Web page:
The role of women in policing

Eastern sector inspector Kate Firman of the Safer Peterborough Partnership

Saturday, 18th March 2017, 12:00 pm
Updated Friday, 24th March 2017, 10:53 am

Last week we celebrated International Women’s Day and marked the event in Cambridgeshire Constabulary by holding a development day for women across the whole force area, with guests from the Cambridge Fire and Rescue Service.

This was an exciting opportunity, given that in the Policing and Crime Act (2017) the government is asking Police and Crime Commissioners to consider the case for closer collaboration between the blue light services in their local area, so it was great to start hearing about the challenges facing women in the fire and rescue service.

The Gender Agenda 3 Report was launched by the British Association of Women in Policing (BAWP) in 2014. The intention was to address issues affecting women in policing and to help women achieve their full potential.

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The Chair of BAWP, Cressida Dick, is an ambassador for this – she has recently become the first woman Police Commissioner for the Met. Within the report researchers and practitioners both identified how important female role models are in inspiring and motivating other women who work within policing.

This is a subject close to my heart, not just because I am a woman in policing, but also because I chair the women’s network for Cambridgeshire Constabulary and am responsible for helping take women’s issues forward.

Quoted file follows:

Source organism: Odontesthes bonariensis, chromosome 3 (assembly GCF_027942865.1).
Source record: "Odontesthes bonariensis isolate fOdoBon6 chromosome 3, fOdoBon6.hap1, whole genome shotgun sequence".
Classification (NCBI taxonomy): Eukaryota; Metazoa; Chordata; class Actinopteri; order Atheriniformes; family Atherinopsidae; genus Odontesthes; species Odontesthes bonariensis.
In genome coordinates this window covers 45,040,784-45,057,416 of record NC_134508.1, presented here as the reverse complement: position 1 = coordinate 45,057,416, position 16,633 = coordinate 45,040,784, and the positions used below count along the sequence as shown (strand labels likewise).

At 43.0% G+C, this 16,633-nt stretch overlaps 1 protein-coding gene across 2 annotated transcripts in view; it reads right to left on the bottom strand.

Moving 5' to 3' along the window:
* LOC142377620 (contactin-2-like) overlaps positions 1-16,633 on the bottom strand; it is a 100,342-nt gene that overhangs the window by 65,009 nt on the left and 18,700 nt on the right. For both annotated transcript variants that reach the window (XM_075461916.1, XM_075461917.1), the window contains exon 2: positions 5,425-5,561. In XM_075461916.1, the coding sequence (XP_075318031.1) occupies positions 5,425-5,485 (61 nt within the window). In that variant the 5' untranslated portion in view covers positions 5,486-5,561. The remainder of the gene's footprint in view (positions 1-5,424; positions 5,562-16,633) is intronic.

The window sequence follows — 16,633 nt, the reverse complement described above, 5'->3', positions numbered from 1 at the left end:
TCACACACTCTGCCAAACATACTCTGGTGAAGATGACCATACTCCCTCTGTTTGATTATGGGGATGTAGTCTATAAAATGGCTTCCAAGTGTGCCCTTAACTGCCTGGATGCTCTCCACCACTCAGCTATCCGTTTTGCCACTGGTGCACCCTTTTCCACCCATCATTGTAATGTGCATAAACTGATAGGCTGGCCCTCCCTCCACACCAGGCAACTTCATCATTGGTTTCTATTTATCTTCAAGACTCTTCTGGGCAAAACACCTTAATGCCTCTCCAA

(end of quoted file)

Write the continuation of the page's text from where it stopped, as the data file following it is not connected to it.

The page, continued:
I was lucky to have some truly inspirational speakers on the day, our acting Assistant Chief Constable, Vicky Skeels (PICTURED), gave an honest account of her career including difficult decisions she’s had to make along the way – turning down temporary promotion to ensure she could be there for her young children.

A Superintendent spoke about the challenges of being a public order commander in a man’s world.

A Detective Chief Inspector talked about the responsibility of being a Senior Investigating Officer and the force lead for modern slavery and issues which effect women such as female genital mutilation and honour-based violence.

Senior women in civilian roles shared how they had started their career later in life and still been able to achieve seniority, as well as how they had been in a job-share as the strategic lead for Workforce Planning and Resourcing with their colleague for 13 years!

We teased out some of these issues in the afternoon break-out sessions and also had workshops promoting good health and wellbeing – there are more than 350 women in the constabulary potentially going through the menopause at the moment, so we discussed the challenges this can bring to the workplace. We also discussed good mental health as statistics show you are more likely to suffer with poor mental health if you work in the emergency services.